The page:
Hypocrisy comes to her bed and is chosen as confessor because he seems to be kindly. And when the lady has told everything, Flattery blandishes her, and says nothing of transgressions (for that is not his business). He does not seek to get anyone's contrition but gives absolution for profit without mposing any penance; and thus he earns the endowment of his food and clothing. The friar who goes after his lucre tells the lady that a woman's youth excuses much of the frailty of her intent. Thus he often induces her to sin more rather than to give up sinning, since he is willing to give her such easy absolution. If a person would like to cease sinning, then the friar knows and feels that the services of his order would no longer be necessary to us; therefore, he puts sin on sale. Hypocrisy wants to get the confessions of both lord and lady; but Flattery (by command of the order) will give them absolution, for he has the dispensation in accordance with the compensation that comes from the purse of rich people, so that he can give remission without pain and without punishment, in order to earn more of their money.

* * *

Oh, how the friar conducts himself when he comes to a poor house! Oh, how he knows how to give a sermon! Even if the lady has little or nothing, nevertheless he does not abstain from crying out, imploring, and entreating. He takes a halfpenny if she does not have penny or even a single egg for supper. He has to get something. God said: "Woe unto the vagabond who thus comes visiting the house of a poor woman!"

* * *

Against the curates of Holy Church, the friar claims confession and burial of rich people as his right. But this undertaking is not done in charity, for he cares not for the poor, living or dead, and he never takes over any care from which no gain comes. This is evident because none of the friars will baptize us under any condition. Thus we see open Covetousness under tarnished Simplicity.

* * *

Lawyers

 

There is another set of people of whom one can hear quiet murmuring. Throughout the country everyone is complaining about them. They are the people called men of law, but the name they bear is an empty one, for law includes justice but none of them pay any attention to that; they have, rather, the pretense without any good faith. I bear witness to these people that right gets but little if wrong pays generously.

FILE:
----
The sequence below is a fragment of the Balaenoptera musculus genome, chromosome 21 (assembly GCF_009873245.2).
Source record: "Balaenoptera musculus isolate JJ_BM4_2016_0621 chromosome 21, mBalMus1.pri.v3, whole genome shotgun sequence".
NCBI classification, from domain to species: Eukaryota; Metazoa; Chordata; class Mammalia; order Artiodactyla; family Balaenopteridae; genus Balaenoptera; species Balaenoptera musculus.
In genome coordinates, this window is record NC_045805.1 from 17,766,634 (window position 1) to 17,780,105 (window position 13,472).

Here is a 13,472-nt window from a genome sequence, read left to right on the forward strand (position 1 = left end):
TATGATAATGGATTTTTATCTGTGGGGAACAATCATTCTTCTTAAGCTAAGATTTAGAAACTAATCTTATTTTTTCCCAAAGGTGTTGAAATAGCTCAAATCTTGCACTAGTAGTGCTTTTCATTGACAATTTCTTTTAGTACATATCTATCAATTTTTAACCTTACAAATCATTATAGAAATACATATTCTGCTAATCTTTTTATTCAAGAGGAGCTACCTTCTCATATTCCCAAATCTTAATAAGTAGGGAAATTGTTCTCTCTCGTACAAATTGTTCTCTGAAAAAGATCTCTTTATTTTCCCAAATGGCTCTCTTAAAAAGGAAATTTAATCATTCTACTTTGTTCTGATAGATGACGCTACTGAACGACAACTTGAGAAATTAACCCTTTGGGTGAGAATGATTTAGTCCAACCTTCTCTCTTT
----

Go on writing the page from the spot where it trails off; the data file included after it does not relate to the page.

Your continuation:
* * *

When the poor people come to the lawyer to get what is theirs by law and ask him to plead their case, he remembers nothing about charity; for of the rights of the poor (who give nothing) he will not hear, no matter how loud they clamor; but the wrongs of the rich (who speak softly) he draws quickly to himself, he listens, and takes sides with them

        * *

         

Merchants and Tradespeople

 

Everyone nowadays talks a great deal about one merchant, called Fraud, full of guile. From the Orient to the end of the Occident there is no city or town where Fraud does not amass his wealth. Fraud buys and sells in Bordeaux, Seville, and Paris. Fraud has his ships, his family relations; in noble fortune Fraud has ten times more than other people. In Florence and in Venice Fraud has his fortress and his license, and at Bruges and Ghent likewise. Under his care also is placed the noble city on the Thames, which Brutus founded; but Fraud is bringing it to ruin; he is clipping away the possessions of his neighbors, for he cares not in what guise (whether behind or before) he seeks his own lucre, disdaining the profit of the community.

When he deals wholesale, Fraud may handle large transactions, but he has small honesty in weights; for he sells goods by a shorter weight than he used for buying. So he retains as profit the excess weight obtained by deceit, and his customer suffers the short-weight. But what is more important, Fraud has concentrated his love on the cross of sterling; consequently he always seeks the best bargain. Fraud with his fraudulence often practices deceit in different ways in the mercer's trade, for he has plenty of cunning, jokes, and tricks to make vain people foolish, so that he can get their money. And he talks so well and politely and entertains them well with his mouth; but in his thought he seeks his lucre subtly under the shadow of courtesy.

* * *

Fraud is also a rich apothecary in our city. He very often degrades his conscience, for he has cunningly arranged his scales with two sets of weights, with which he cleverly commits fraud when he starts his transaction. There is no spice nor seed from which he does not pile up his illegal profit. * * * Fraud the apothecary deceives people in his shop more than I can explain; but when he conspires with the physician as his companion, he deceives people a hundred times more. The physician writes out the prescription, and the apothecary compounds it. But he sells for a florin that which is not worth a button. Thus the apothecary whispers his guile into our physician's hood.